About 20% of Detroit is without working street lights, and in some areas up to 50%, the Detroit News reports.
A combination of problems, including an aging infrastructure, a shrinking city budget and criminal activity - both real and perceived - have made public lighting a problem, officials say.
â€śI know you heard that 50% of the city is in the dark. I wouldnâ€™t say that high, but it is a great number,â€ť City Councilman James Tate told CNN Wednesday. â€śAnd I donâ€™t care what side (of town) youâ€™re talking about - east, west, more affluent - you see lights out everywhere."
Strapped for cash like most cities, Detroit officials are trying novel - and controversial - ways to fix the longstanding issue:Â The Detroit Works Project proposed by Major David Bing would shift the cityâ€™s resources to the more vibrant neighborhoods, prioritizing working lights, water systems and trash pickup to areas that are heavily invested. On the other hand, blighted areas â€“ huge swaths of the cityÂ - would be divested of resources in a bid to encourage residents to move out of those parts of the city.
â€śWhat it does is try to encourage density in certain areas of the city,â€ť Tate said, â€śbecause in these areas that have pretty much no one on the block now the challenge is if you have one person who lives there, youâ€™ve got to provide the services, all of them, garbage collection, water, lighting,â€ť he said.
Another plan would have the lighting department privatized.
In any case, city leaders are angry. This past summer, several leading clergy members took Wall Street to task over contributing to blight by letting foreclosed properties fall into disrepair.
"They kick people out of these properties and now they're abandoned, windows kicked out, pipes stolen," the Rev. Charles Williams II of Historic King Solomon Baptist Church said at the time. "This is a city-wide epidemic. We want to call Chase into action to put money back into these houses and put people back into these houses."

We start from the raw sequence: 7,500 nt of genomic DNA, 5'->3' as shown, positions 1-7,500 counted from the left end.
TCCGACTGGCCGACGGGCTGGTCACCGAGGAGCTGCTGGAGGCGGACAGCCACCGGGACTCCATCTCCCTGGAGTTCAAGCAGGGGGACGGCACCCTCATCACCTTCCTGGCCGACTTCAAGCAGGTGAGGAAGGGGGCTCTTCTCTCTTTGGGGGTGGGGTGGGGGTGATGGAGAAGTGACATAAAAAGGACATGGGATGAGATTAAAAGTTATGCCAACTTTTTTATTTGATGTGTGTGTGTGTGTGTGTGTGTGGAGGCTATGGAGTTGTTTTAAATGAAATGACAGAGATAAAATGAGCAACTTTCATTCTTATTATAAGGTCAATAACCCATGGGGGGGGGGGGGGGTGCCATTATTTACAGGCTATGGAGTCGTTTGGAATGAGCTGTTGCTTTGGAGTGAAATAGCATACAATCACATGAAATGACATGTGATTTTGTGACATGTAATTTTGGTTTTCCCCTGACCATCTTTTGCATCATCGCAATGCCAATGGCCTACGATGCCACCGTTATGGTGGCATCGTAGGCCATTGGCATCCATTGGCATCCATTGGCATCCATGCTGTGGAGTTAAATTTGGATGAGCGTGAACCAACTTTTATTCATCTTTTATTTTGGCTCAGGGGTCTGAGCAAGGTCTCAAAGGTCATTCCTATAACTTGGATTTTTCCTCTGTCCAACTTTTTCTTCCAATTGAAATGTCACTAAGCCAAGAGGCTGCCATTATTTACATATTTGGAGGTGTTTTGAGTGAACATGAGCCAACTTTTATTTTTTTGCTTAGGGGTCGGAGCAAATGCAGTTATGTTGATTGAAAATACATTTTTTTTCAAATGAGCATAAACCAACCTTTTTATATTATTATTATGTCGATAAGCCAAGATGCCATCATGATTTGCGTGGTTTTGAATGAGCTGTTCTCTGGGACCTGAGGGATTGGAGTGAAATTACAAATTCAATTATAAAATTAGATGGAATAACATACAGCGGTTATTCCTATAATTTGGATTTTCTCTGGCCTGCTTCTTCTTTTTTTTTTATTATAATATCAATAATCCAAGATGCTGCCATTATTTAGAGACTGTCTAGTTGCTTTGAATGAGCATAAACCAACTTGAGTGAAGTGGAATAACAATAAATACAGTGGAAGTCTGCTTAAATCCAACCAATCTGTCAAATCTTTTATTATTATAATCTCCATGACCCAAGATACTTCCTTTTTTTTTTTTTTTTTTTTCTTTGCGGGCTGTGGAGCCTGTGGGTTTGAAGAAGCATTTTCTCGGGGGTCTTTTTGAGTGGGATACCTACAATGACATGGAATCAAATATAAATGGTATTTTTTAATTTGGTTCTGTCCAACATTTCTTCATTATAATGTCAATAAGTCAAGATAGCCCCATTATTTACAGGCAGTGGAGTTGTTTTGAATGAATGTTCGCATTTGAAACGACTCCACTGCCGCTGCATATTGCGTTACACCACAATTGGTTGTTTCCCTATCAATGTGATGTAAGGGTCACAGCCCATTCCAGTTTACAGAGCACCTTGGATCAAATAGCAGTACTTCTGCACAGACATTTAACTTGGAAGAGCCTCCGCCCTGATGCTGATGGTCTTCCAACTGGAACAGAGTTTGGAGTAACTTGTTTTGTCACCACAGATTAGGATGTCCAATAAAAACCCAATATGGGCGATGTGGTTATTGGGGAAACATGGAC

The city has been struggling to reinvent itself for years, a feat made all the more difficult in the face of low confidence in city officials, a shrinking tax base and a crippling recession.
Census numbers show the city has lost more than 250,000 residents from 2000 to last year - its lowest population in a century. Along the way there have been major lapses by the city's Public Lighting Department. CNN affiliate WDIV last month reported that a city street light outage lasted more than two months.
"After dark it's scary. There's no lighting," Aledra Shannon said, according to WDIV. ""I mean, three or four months, you know, I just didn't think that was normal, even for the city of Detroit," she was quoted as saying.
And itâ€™s not just on the east side.
â€śIf you look at Outer Drive, (the lights are) all out both on the east side and west side of the city, and thatâ€™s a major thoroughfare,â€ť Tate said.
Metal thieves have long been the bane of police departments, but in Detroit they have managed to darken whole city blocks by ravishing light poles for iron and other metals.
â€śWe have folks that are taking out some of the coils at the base of the lights,â€ť Tate said. â€śThey are looking for some type of metallic material, but itâ€™s of very little value, according to public lighting officials, and it takes out the whole light.â€ť
Also keeping much of the city in the dark is an antiquated lighting system that makes quick-fixes nearly impossible because of the costs. â€śThey donâ€™t even make the part anymore,â€ť Tate said of the city's transformers. â€śSo we have to now install an entire different light right now, an entire system just to fix a light that goes out.â€ť
And then there's the perception of crime, which has dogged the city for decades. Without proper lighting, whole areas, even those with robust commerce, become danger zones.
"Weâ€™re trying to get people to move to the midtown and downtown areas which are very, very successful and yet lights are out in those areas as well,â€ť Tate said. â€śSo it is literally a public safety issue, because if you canâ€™t see the individual committing the crime, they are more likely to continue to commit those crimes,â€ť he said.
But city officials contend that as bad as the situation seems, there is some, well, light, at the end of the tunnel.
"It doesn't make me happy when I go into a neighborhood at night," Chris Brown, theÂ city official over the Public Lighting department, told the News. "We've got an obligation to get it done. In the next couple of years we will see a strong improvement of the lighting of those more dense areas, and that's where we're focused on, and that's what we've got to get done," he was quoted as saying.